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Interviewby Pattye Grippo    

This is an interview that took place on June 18, 2014 with Richard Coyle from Crossbones.

Crossbones

Question:
Can you talk about what it was that first attracted you to the role that made you know that you just have to do it?

Richard Coyle:
It's a great script and I immediately liked the pas de das between Lowe and Blackbeard, which was fascinating, and obviously it's a series-long arc between these two characters. But in the pilot, the first episode that I read initially it's very much like a boxing match, these two characters going toe-to-toe. I found that very interesting, the idea of an agent of the crown square to an Osama Bin Laden like terrorist, and the potential for where that would lead, so it was intriguing.

Question:
Can you talk about some of the stunts in the show? You guys have jumped around a lot.

Richard Coyle:
Yes, it's a very physical role, it's a physical show. There's a lot of stunts, a lot of sword fighting, a lot of running around, a lot of hand-to-hand combat. But I love to do that stuff, and that was a full-time job in itself, a full-time part of this role, was hands-on with the stunts. And an amazing stunt department. Keith Campbell and Andy Dillan leading, and Thomas Dupont. I've worked with them before, and it was amazing to have a chance to work with them again in such a close way on this brilliant, brilliant guys.

Question:
What is it that drew you to this character?

Richard Coyle:
I think there's something really interesting about Tom Lowe, there's a duality about him which I find interesting. Whenever I find the kind of dualities like this, I'm always drawn to it. And then with Tom Lowe, it's a case of his nature is to tell the truth, but his job is to be a liar. So it was like how do you reconcile those two sides of who you are? And I found that fascinating, that he had to lie and dissemble, really, is the word, for a living. He is a man of integrity and truth, and tallying those two things was fascinating prospect, especially given how the series develops, and what happens later on, which obviously we haven't seen yet.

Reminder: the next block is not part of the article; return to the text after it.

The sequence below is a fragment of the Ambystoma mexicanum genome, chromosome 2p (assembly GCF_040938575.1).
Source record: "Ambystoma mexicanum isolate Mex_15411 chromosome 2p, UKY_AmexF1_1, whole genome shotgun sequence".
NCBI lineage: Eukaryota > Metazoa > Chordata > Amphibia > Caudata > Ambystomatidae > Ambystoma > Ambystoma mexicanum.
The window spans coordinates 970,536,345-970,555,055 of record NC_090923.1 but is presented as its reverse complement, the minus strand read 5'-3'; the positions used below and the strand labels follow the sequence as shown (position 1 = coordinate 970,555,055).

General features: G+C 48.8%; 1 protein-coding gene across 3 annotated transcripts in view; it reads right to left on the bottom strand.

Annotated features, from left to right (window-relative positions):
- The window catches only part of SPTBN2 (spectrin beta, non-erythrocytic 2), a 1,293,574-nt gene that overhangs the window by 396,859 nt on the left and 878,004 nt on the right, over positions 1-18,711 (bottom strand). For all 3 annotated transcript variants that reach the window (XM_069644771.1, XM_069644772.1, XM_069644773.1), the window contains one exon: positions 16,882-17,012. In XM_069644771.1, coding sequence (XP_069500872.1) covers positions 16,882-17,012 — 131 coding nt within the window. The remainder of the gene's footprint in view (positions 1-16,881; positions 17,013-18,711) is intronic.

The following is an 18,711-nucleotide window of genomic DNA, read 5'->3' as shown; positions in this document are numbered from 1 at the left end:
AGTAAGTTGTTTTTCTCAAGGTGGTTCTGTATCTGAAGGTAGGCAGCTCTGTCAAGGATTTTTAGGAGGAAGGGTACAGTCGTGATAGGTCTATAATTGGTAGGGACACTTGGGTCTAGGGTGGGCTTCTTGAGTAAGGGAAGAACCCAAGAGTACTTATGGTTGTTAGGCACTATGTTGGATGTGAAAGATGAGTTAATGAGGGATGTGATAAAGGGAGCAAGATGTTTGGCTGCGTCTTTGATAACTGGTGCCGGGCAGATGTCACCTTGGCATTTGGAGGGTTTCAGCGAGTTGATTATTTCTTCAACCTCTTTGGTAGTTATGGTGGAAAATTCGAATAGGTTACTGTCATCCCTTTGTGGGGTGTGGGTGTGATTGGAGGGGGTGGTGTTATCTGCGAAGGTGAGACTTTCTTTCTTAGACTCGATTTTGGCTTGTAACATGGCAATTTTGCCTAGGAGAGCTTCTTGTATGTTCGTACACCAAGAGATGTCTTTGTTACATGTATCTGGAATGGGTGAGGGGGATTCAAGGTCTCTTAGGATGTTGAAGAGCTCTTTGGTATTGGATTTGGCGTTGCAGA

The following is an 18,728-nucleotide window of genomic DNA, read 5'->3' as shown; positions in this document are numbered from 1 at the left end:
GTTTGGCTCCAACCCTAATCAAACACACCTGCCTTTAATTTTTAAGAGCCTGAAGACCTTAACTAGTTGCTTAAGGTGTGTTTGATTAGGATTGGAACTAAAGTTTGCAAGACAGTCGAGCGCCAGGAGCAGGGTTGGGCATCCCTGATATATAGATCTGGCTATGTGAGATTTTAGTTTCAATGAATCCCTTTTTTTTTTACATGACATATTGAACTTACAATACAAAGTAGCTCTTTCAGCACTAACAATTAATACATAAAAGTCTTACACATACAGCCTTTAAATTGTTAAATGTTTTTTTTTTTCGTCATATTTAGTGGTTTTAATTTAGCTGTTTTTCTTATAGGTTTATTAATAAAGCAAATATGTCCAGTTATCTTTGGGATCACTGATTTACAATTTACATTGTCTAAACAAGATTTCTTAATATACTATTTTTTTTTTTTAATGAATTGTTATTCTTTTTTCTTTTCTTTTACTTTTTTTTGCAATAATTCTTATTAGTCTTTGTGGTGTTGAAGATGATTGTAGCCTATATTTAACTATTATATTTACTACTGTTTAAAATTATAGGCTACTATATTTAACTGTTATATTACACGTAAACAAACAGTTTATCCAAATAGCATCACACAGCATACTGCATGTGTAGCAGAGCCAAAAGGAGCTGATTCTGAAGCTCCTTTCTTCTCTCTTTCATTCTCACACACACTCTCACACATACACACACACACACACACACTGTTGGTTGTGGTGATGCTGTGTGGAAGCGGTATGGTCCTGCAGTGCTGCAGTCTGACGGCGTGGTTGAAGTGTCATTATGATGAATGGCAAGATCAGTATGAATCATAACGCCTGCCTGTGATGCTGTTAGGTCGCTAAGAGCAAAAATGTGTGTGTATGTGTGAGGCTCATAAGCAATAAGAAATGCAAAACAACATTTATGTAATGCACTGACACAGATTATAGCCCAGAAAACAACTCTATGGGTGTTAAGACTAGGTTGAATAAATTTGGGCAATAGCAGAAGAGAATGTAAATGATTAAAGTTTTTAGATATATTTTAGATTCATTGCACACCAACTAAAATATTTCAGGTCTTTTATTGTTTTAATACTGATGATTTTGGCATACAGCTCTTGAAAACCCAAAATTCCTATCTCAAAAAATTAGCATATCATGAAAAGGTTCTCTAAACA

Question:
What would you say is the most challenging thing, other than the stunts, about being in the series?

Richard Coyle:
The most challenging thing other than the stunts. I think probably some of the learning, the sheer volume of some of the dialogue probably, in a short amount of time. As the series progresses, there are some incredibly wordy exchanges between Lowe and Blackbeard. It's like you have to own it, and make it truth, and you have to make it native to you, and sometimes that takes time, and you need the luxury of time sometimes to make that really land. So the challenge, I suppose, was making all that stuff work with the time limitation that we had but it's just part and parcel of what is required. But that was probably the most challenging thing apart from the stunts and the physicality.

Question:
You were saying when you first read that script you loved character, but also you have to love the idea of just going opposite John Malkovich. What is that like?

Richard Coyle:
I've worked with John Malkovich before. I worked with John ten years ago on a film, and I had great memories of being around him, and what he was like, and I wasn't out of drama school that long when I worked with him then, and I was pretty starstruck. It's amazing to work with John, because he's almost unique amongst actors in that he's become this kind of cultural icon. He's more than just an actor nowadays, he's one of the only actors who's actually got a movie named after him with his own name in the title.

He designs clothes, and he's like a cultural behemoth. He's an amazing character, and an amazing man to be around, and it was a great thrill and a real privilege to be able to square off to John in character as Tom Lowe. And he's very generous, and he was just amazing. I'm a huge fan of John Malkovich.

Question:
Did you find the working relationship between the two of you has changed much since the first time you worked with him until now?

Richard Coyle: